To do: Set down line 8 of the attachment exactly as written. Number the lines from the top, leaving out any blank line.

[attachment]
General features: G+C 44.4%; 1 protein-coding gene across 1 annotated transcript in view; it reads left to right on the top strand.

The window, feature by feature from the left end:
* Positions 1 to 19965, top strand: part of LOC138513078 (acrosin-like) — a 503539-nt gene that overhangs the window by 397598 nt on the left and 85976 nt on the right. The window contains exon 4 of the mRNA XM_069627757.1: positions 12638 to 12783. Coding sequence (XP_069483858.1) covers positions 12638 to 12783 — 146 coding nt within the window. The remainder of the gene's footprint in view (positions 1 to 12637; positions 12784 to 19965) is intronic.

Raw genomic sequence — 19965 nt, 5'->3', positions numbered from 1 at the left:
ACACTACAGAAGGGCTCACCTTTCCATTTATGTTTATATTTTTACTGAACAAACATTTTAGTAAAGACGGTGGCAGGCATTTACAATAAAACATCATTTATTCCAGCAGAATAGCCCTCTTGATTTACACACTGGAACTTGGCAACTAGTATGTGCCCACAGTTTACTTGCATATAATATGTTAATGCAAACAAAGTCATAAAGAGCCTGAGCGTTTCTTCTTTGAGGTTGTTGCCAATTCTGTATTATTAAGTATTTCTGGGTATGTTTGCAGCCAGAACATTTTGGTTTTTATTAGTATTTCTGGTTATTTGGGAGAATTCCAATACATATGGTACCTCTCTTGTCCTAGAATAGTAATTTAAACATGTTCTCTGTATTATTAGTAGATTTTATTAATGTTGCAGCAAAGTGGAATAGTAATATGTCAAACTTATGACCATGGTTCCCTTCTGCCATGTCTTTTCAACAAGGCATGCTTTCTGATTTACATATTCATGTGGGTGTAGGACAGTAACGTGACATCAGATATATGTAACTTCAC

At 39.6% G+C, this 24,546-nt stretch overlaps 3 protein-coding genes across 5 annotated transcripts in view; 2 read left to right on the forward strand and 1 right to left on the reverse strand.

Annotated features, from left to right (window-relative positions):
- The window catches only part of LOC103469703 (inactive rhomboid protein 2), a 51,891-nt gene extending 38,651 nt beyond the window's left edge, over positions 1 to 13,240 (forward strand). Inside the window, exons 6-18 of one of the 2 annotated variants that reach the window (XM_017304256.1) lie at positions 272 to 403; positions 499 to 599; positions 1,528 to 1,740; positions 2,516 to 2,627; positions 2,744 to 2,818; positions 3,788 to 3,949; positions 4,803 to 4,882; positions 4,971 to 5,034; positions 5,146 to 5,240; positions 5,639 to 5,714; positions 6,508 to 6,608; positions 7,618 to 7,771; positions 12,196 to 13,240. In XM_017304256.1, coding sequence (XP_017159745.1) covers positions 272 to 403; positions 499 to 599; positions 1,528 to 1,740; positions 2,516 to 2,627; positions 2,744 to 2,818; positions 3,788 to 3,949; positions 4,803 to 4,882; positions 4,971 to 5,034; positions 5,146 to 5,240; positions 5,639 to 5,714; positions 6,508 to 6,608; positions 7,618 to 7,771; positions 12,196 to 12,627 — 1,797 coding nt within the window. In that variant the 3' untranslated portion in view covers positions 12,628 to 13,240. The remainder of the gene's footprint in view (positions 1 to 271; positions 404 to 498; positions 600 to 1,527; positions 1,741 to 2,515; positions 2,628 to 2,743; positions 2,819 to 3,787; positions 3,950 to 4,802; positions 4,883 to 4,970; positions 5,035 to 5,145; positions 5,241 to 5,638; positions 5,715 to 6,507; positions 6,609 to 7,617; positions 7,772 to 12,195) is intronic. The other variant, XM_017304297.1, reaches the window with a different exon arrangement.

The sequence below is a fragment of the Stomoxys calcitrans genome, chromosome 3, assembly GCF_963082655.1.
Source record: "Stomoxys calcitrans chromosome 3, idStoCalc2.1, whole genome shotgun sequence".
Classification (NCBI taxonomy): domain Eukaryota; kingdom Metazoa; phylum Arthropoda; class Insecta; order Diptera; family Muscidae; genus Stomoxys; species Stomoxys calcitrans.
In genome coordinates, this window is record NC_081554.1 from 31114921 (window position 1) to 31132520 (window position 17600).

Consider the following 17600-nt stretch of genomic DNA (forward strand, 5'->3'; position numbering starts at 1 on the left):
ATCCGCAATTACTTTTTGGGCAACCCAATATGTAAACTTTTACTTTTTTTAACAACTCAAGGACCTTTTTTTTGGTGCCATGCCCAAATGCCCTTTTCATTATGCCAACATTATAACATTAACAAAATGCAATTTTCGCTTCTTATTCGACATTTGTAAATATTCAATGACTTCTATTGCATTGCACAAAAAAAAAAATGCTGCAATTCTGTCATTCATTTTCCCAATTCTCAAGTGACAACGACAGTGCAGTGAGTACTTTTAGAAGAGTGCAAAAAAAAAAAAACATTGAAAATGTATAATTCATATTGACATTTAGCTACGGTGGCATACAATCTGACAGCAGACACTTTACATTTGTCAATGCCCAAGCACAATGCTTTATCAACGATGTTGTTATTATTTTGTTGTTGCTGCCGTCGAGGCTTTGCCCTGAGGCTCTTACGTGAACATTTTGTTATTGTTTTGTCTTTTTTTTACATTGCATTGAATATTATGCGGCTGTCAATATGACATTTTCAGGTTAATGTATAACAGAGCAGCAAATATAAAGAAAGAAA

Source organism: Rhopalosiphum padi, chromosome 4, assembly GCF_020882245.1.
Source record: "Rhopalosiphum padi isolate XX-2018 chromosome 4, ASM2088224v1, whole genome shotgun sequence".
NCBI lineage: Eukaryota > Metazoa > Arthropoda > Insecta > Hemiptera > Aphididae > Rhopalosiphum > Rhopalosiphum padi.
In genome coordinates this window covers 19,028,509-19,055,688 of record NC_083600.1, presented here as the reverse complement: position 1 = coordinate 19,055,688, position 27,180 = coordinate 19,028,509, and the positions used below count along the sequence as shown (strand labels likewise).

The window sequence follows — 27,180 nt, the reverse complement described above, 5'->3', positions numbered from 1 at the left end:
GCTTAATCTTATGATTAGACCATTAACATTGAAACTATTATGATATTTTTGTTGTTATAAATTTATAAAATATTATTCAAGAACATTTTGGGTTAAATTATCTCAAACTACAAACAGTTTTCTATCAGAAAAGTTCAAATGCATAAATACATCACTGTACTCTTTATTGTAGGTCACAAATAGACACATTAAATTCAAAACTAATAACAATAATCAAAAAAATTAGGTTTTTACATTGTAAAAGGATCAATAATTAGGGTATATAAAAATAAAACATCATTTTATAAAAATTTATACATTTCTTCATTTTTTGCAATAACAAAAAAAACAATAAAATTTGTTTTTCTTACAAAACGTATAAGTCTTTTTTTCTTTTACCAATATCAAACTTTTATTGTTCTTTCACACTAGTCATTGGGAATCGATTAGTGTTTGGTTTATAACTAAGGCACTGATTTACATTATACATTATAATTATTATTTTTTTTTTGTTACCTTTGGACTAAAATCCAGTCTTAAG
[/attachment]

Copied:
- The window catches only part of LOC103469703 (inactive rhomboid protein 2), a 51,891-nt gene extending 38,651 nt beyond the window's left edge, over positions 1 to 13,240 (forward strand). Inside the window, exons 6-18 of one of the 2 annotated variants that reach the window (XM_017304256.1) lie at positions 272 to 403; positions 499 to 599; positions 1,528 to 1,740; positions 2,516 to 2,627; positions 2,744 to 2,818; positions 3,788 to 3,949; positions 4,803 to 4,882; positions 4,971 to 5,034; positions 5,146 to 5,240; positions 5,639 to 5,714; positions 6,508 to 6,608; positions 7,618 to 7,771; positions 12,196 to 13,240. In XM_017304256.1, coding sequence (XP_017159745.1) covers positions 272 to 403; positions 499 to 599; positions 1,528 to 1,740; positions 2,516 to 2,627; positions 2,744 to 2,818; positions 3,788 to 3,949; positions 4,803 to 4,882; positions 4,971 to 5,034; positions 5,146 to 5,240; positions 5,639 to 5,714; positions 6,508 to 6,608; positions 7,618 to 7,771; positions 12,196 to 12,627 — 1,797 coding nt within the window. In that variant the 3' untranslated portion in view covers positions 12,628 to 13,240. The remainder of the gene's footprint in view (positions 1 to 271; positions 404 to 498; positions 600 to 1,527; positions 1,741 to 2,515; positions 2,628 to 2,743; positions 2,819 to 3,787; positions 3,950 to 4,802; positions 4,883 to 4,970; positions 5,035 to 5,145; positions 5,241 to 5,638; positions 5,715 to 6,507; positions 6,609 to 7,617; positions 7,772 to 12,195) is intronic. The other variant, XM_017304297.1, reaches the window with a different exon arrangement.